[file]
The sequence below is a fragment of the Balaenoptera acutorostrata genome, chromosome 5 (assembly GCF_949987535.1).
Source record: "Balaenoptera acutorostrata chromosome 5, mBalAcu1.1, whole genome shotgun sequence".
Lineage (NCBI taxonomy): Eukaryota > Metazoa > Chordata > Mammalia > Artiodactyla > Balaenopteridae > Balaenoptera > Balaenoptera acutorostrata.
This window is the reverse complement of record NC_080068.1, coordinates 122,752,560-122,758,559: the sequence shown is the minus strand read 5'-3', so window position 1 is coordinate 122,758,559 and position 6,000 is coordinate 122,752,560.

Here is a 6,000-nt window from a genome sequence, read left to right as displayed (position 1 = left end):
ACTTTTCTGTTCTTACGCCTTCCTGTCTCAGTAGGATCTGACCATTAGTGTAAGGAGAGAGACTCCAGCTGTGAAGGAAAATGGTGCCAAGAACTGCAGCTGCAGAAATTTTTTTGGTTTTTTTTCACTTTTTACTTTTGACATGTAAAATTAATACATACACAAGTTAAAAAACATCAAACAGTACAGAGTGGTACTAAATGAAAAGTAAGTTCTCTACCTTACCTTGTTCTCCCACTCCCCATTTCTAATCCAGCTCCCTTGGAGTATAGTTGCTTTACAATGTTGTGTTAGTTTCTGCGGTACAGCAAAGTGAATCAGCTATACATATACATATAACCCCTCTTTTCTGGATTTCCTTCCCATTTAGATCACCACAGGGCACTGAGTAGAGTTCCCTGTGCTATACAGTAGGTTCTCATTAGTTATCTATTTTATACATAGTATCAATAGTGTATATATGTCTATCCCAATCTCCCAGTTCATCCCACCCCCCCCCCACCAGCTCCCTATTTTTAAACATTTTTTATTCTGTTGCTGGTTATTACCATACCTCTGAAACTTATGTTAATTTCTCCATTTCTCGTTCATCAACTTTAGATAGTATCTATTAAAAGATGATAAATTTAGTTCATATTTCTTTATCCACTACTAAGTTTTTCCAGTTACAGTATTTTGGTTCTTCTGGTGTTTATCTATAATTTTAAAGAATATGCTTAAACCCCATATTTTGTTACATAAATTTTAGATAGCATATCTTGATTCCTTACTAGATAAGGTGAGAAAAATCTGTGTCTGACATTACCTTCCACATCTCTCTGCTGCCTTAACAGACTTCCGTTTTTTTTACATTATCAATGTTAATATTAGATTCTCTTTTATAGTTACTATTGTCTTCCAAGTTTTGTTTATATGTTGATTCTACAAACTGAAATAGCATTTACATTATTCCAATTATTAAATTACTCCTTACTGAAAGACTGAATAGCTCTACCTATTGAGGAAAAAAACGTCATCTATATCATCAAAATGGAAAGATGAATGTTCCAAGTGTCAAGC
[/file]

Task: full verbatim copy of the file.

The sequence below is a fragment of the Balaenoptera acutorostrata genome, chromosome 5 (assembly GCF_949987535.1).
Source record: "Balaenoptera acutorostrata chromosome 5, mBalAcu1.1, whole genome shotgun sequence".
Lineage (NCBI taxonomy): Eukaryota > Metazoa > Chordata > Mammalia > Artiodactyla > Balaenopteridae > Balaenoptera > Balaenoptera acutorostrata.
This window is the reverse complement of record NC_080068.1, coordinates 122,752,560-122,758,559: the sequence shown is the minus strand read 5'-3', so window position 1 is coordinate 122,758,559 and position 6,000 is coordinate 122,752,560.

Here is a 6,000-nt window from a genome sequence, read left to right as displayed (position 1 = left end):
ACTTTTCTGTTCTTACGCCTTCCTGTCTCAGTAGGATCTGACCATTAGTGTAAGGAGAGAGACTCCAGCTGTGAAGGAAAATGGTGCCAAGAACTGCAGCTGCAGAAATTTTTTTGGTTTTTTTTCACTTTTTACTTTTGACATGTAAAATTAATACATACACAAGTTAAAAAACATCAAACAGTACAGAGTGGTACTAAATGAAAAGTAAGTTCTCTACCTTACCTTGTTCTCCCACTCCCCATTTCTAATCCAGCTCCCTTGGAGTATAGTTGCTTTACAATGTTGTGTTAGTTTCTGCGGTACAGCAAAGTGAATCAGCTATACATATACATATAACCCCTCTTTTCTGGATTTCCTTCCCATTTAGATCACCACAGGGCACTGAGTAGAGTTCCCTGTGCTATACAGTAGGTTCTCATTAGTTATCTATTTTATACATAGTATCAATAGTGTATATATGTCTATCCCAATCTCCCAGTTCATCCCACCCCCCCCCCACCAGCTCCCTATTTTTAAACATTTTTTATTCTGTTGCTGGTTATTACCATACCTCTGAAACTTATGTTAATTTCTCCATTTCTCGTTCATCAACTTTAGATAGTATCTATTAAAAGATGATAAATTTAGTTCATATTTCTTTATCCACTACTAAGTTTTTCCAGTTACAGTATTTTGGTTCTTCTGGTGTTTATCTATAATTTTAAAGAATATGCTTAAACCCCATATTTTGTTACATAAATTTTAGATAGCATATCTTGATTCCTTACTAGATAAGGTGAGAAAAATCTGTGTCTGACATTACCTTCCACATCTCTCTGCTGCCTTAACAGACTTCCGTTTTTTTTACATTATCAATGTTAATATTAGATTCTCTTTTATAGTTACTATTGTCTTCCAAGTTTTGTTTATATGTTGATTCTACAAACTGAAATAGCATTTACATTATTCCAATTATTAAATTACTCCTTACTGAAAGACTGAATAGCTCTACCTATTGAGGAAAAAAACGTCATCTATATCATCAAAATGGAAAGATGAATGTTCCAAGTGTCAAGC